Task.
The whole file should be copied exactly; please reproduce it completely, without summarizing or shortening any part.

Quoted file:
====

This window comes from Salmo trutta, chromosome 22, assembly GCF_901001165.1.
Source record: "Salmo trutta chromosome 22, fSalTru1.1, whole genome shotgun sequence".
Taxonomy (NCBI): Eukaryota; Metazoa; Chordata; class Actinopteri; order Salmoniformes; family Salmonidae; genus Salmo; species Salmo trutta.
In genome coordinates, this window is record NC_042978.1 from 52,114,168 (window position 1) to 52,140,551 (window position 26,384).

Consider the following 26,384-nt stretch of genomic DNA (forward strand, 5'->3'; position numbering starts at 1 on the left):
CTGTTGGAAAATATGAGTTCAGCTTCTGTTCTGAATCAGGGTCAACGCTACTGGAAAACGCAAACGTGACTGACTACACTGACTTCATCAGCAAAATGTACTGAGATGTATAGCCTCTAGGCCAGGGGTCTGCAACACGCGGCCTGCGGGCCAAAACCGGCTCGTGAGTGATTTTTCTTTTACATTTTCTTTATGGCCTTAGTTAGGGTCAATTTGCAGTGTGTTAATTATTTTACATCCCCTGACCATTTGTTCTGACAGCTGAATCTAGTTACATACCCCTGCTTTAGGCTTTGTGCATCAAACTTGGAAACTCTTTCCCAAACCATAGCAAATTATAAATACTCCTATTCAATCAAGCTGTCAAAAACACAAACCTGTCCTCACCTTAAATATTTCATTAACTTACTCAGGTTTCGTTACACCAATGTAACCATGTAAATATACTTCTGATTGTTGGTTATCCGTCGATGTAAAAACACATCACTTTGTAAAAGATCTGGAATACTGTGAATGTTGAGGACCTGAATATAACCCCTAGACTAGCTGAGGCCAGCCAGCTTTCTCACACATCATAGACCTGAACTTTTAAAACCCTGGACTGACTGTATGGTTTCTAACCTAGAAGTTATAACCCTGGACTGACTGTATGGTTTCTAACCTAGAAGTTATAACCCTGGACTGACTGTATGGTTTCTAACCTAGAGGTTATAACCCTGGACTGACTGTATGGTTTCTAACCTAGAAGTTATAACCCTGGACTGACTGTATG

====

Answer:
This window comes from Salmo trutta, chromosome 22, assembly GCF_901001165.1.
Source record: "Salmo trutta chromosome 22, fSalTru1.1, whole genome shotgun sequence".
Taxonomy (NCBI): Eukaryota; Metazoa; Chordata; class Actinopteri; order Salmoniformes; family Salmonidae; genus Salmo; species Salmo trutta.
In genome coordinates, this window is record NC_042978.1 from 52,114,168 (window position 1) to 52,140,551 (window position 26,384).

Consider the following 26,384-nt stretch of genomic DNA (forward strand, 5'->3'; position numbering starts at 1 on the left):
CTGTTGGAAAATATGAGTTCAGCTTCTGTTCTGAATCAGGGTCAACGCTACTGGAAAACGCAAACGTGACTGACTACACTGACTTCATCAGCAAAATGTACTGAGATGTATAGCCTCTAGGCCAGGGGTCTGCAACACGCGGCCTGCGGGCCAAAACCGGCTCGTGAGTGATTTTTCTTTTACATTTTCTTTATGGCCTTAGTTAGGGTCAATTTGCAGTGTGTTAATTATTTTACATCCCCTGACCATTTGTTCTGACAGCTGAATCTAGTTACATACCCCTGCTTTAGGCTTTGTGCATCAAACTTGGAAACTCTTTCCCAAACCATAGCAAATTATAAATACTCCTATTCAATCAAGCTGTCAAAAACACAAACCTGTCCTCACCTTAAATATTTCATTAACTTACTCAGGTTTCGTTACACCAATGTAACCATGTAAATATACTTCTGATTGTTGGTTATCCGTCGATGTAAAAACACATCACTTTGTAAAAGATCTGGAATACTGTGAATGTTGAGGACCTGAATATAACCCCTAGACTAGCTGAGGCCAGCCAGCTTTCTCACACATCATAGACCTGAACTTTTAAAACCCTGGACTGACTGTATGGTTTCTAACCTAGAAGTTATAACCCTGGACTGACTGTATGGTTTCTAACCTAGAAGTTATAACCCTGGACTGACTGTATGGTTTCTAACCTAGAGGTTATAACCCTGGACTGACTGTATGGTTTCTAACCTAGAAGTTATAACCCTGGACTGACTGTATG